Over the past few decades, data has become essential to how we live our lives – from allowing us to pass information from one person to another, to entertaining us, to helping us preserve our memories. Today, most of this data storage happens behind the scenes; we’ve already gotten used to tiny forms of data storage, and saved information located in the “cloud”—a buzzy term for data stored remotely. But data hasn’t always been stored so invisibly.
In fact, data storage has a history of inefficiency, and advancements in that efficiency are pushing this critical feature of our society higher and higher. So how exactly is better data storage helping us live more efficient lives?
A Brief History of Data Storage: Smaller and Smaller
As recapped by Disk Copy, “data storage” as we know it can be traced back to the 1700s, when the textile industry used punch cards, and later tape to store information for use in automatic looms. Here, bits of information were stored as tiny dots, which would tell the loom what materials to include where. This technology remained the height of data storage for nearly 200 years.
The mid-20th Century saw a host of new developments, including magnetic tape, which could hold approximately 10,000 times as much information as a basic punch card. From there, floppy disks were created, the first ones of which could hold only 80 KB of information on 8 inches of space; this seems almost laughable today, but was a major technological breakthrough. Future floppies would hold 250 MB on only 3 inches of space. CDs and DVDs replaced floppy disks, and were followed by USB Flash drives, which could hold hundreds of Gigabytes of information in an amount of space the size of your thumb.
Solving the Efficiency Problem
We’ve come a long way in the advancement of data storage technology, but some of the central problems of efficiency still exist:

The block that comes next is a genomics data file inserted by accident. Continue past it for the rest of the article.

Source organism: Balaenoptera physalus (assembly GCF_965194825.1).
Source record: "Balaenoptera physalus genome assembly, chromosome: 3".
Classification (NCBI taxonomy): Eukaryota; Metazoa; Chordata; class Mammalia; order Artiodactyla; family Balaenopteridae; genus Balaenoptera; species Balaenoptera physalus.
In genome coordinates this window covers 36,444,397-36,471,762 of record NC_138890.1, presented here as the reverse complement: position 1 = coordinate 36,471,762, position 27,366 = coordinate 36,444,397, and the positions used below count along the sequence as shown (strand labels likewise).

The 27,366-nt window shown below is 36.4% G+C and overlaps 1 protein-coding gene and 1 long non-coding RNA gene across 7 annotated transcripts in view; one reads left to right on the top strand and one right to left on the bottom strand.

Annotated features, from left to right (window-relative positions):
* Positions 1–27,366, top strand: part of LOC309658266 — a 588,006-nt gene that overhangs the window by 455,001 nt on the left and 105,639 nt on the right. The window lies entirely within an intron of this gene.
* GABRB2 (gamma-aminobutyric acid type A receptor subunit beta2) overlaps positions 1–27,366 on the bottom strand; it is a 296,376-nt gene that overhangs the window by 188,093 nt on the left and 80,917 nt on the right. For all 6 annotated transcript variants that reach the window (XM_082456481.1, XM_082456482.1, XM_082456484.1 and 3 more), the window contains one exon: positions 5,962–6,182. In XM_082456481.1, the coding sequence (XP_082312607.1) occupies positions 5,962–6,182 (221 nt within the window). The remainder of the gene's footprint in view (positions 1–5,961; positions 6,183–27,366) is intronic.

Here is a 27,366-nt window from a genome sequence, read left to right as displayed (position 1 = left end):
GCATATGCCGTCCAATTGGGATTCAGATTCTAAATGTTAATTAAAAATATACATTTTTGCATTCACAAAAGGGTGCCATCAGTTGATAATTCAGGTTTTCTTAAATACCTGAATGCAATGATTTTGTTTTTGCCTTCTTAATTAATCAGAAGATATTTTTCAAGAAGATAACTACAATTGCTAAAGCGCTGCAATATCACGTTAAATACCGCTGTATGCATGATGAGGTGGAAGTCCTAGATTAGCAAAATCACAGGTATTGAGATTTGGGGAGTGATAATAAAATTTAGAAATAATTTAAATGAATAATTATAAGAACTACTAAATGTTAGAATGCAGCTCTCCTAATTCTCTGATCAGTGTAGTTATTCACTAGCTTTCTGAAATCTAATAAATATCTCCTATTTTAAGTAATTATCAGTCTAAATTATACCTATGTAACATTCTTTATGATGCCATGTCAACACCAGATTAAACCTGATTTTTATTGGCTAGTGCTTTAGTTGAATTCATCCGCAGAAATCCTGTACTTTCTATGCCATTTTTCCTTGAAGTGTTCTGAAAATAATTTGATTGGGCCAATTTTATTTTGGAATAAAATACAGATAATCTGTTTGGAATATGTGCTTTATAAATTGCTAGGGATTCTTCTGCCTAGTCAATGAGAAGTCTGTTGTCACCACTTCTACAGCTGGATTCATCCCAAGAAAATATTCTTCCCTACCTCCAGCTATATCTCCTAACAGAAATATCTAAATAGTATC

– Depleting resources. Most early forms of data storage were comprised of physical materials, such as paper and plastic. Relying on these forms of storage meant putting a greater burden on our natural resources.
– Using energy. Vessels for data storage must be created, usually in factories that churn out millions of these items. It takes significant energy to produce these end products from raw materials.
– Creating waste. Older forms of data storage created lots of waste. Imagine that just 25 years ago, floppy disks were the prime choice in storage; millions of them were in active circulation. Now, you can’t even find a computer with a floppy disk drive and all those old disks now rest, useless in landfills. Even though we’re using significantly fewer materials than ever before, physical waste remains an issue.
How are we mitigating these efficiency problems?
– Storing more information on less space. First, we’re developing the capacity to store more information on less space. These advancements allow us to imprint data on smaller and smaller grooves on certain materials, going to a microscopic level to conserve space. This is what’s responsible for our forms of data storage getting smaller, while the amount of data we can store keeps going up.
– Using newer materials for storage. We’re also using newer, more innovative materials to produce our items for data storage. For example, using recycled materials alone can increase the efficiency of production, and reduce the total amount of energy required to make new materials.
– Relying on group-based storage solutions. We’re also using more advanced forms of publically accessible storage, such as cloud technology that allows millions of users to connect to the same, practically invisible platform. Of course, all the data stored in the “cloud” exists on a remotely hosted piece of physical hardware, but this mode of storage reduces our cumulative need for more physical resources.
Already, we’re leading more efficient lives thanks to the development of data storage technology, and the future of data storage will likely evolve even further. We’re using fewer resources, expending less energy, and creating less waste, yet at the same time, we’re storing more information than ever before.
Look forward to the next great developments in data storage, and appreciate how far we’ve come.